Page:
What parents need to know
Parents Need to Know
Parents need to know that the site doesn't require users to register to access any of the games or learning tips -- anyone can just click and play. However, parents do have to sign up to receive the site's free e-newsletters, which feature activity ideas, learning tips, and homework help for kids. Past issues are also archived on the site and can be read without registering.
What kids can learn
Language & Reading
- letter or word recognition
- reading comprehension
Thinking & Reasoning
- problem solving
- solving puzzles
- personal growth
- academic development
Engagement, Approach, Support
Kids should enjoy playing the diverse games, which are from a variety of sources. As a result, feedback and instruction can be inconsistent; sample problems and other materials help flesh out concepts. Videos offer additional instruction.
K-6 students learn about math and language topics ranging from counting to multiplication and statistics in games, worksheets, lesson plans, and videos. Content is listed by grade level, and games link to related resources.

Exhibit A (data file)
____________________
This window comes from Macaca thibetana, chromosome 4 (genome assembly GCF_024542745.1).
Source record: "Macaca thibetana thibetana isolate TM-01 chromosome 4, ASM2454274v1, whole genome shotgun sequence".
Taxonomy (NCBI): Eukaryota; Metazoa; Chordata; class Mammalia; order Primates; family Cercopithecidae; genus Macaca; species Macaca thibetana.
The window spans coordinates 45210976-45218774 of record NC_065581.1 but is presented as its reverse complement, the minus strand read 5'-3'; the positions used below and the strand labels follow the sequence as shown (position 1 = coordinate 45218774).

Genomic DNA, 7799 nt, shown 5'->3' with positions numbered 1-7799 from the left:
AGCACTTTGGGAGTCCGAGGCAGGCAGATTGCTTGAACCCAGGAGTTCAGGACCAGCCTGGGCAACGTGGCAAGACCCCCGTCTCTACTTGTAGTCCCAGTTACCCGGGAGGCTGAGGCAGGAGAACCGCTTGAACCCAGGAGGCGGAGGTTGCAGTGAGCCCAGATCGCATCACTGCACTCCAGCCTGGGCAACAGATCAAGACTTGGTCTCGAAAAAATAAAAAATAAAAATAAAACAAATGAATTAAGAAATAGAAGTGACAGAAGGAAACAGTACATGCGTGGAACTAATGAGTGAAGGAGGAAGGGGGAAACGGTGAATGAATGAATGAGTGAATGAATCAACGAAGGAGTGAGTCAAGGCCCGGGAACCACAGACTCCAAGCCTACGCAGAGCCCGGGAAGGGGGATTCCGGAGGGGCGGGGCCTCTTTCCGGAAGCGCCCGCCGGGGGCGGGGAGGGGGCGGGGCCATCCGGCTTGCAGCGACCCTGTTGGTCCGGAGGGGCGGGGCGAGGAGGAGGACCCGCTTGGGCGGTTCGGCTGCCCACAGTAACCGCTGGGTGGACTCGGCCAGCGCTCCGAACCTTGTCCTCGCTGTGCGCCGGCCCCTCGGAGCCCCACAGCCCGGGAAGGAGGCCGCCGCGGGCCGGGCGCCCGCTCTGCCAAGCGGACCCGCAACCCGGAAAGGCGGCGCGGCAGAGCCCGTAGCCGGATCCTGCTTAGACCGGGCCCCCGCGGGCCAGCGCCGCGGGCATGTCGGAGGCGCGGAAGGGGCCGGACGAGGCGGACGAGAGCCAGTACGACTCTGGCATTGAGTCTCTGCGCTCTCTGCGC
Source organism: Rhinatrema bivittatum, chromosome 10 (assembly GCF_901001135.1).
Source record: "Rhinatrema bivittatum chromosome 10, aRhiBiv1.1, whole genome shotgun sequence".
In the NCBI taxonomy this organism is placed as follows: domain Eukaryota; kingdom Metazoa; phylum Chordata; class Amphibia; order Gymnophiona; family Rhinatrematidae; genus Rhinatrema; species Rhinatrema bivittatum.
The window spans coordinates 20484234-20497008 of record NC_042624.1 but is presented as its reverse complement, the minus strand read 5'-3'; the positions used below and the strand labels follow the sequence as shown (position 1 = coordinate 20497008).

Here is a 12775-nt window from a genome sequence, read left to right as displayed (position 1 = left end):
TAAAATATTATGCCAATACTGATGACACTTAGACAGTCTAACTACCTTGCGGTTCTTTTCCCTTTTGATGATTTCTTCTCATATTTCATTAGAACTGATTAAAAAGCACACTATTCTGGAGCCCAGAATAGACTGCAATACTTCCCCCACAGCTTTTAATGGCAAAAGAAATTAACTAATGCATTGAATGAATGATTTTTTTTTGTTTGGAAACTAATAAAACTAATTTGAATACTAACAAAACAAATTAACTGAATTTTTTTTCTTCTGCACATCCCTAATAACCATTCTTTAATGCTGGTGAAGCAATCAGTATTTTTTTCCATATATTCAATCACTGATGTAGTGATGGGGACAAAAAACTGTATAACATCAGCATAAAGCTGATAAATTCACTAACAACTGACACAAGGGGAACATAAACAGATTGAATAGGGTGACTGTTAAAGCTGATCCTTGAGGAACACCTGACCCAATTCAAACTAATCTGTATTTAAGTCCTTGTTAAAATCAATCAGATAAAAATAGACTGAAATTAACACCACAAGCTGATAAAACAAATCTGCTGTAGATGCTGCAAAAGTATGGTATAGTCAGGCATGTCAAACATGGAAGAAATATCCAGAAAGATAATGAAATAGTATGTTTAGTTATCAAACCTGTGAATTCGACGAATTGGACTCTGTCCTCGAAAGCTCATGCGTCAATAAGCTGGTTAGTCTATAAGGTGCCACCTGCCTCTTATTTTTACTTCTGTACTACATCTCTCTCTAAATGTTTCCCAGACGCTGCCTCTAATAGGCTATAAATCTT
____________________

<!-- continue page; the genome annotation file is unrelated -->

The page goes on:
What's it about?
Game Classroom features dozens of games that reinforce math and language lessons, grouped by grade level and topic. Many of the games are housed on sites from companies like Scholastic and PBS, but kids can play them within the Game Classroom browser. Because the games come from other sources, their instruction level varies. Some include hints and additional information; others don't. To increase the education factor, Game Classroom also offers videos, worksheets, and other reference materials on topics such as fractions and spelling.
Is it any good?
From days-of-the-week questions for kindergarteners to geometry problems for sixth-graders, GAME CLASSROOM offers fun, informative ways to build on what kids are learning in school. The site's organization makes it easy to find age-appropriate activities. Parents will also find creative ideas about how to teach subjects to kids in the site's homework help sections.
Although some of the games are from other sites, kids can play them without ever leaving Game Classroom because the games appear within its browser window. While that ups the safety factor (kids shouldn't accidentally stumble across any objectionable sites, and the games come from kid-friendly sites like PBS Kids), they'll still see any ads that appear on the game site homepages.
Families can talk about...
Families can talk about what websites they think are best to play games on. How can you find Web sites that have age-appropriate games that you'd enjoy?
Why would a website from PBS be a better choice than a game site you found by Googling the word "games"?
What kind of games aren't OK to play? Do some games have too much violence?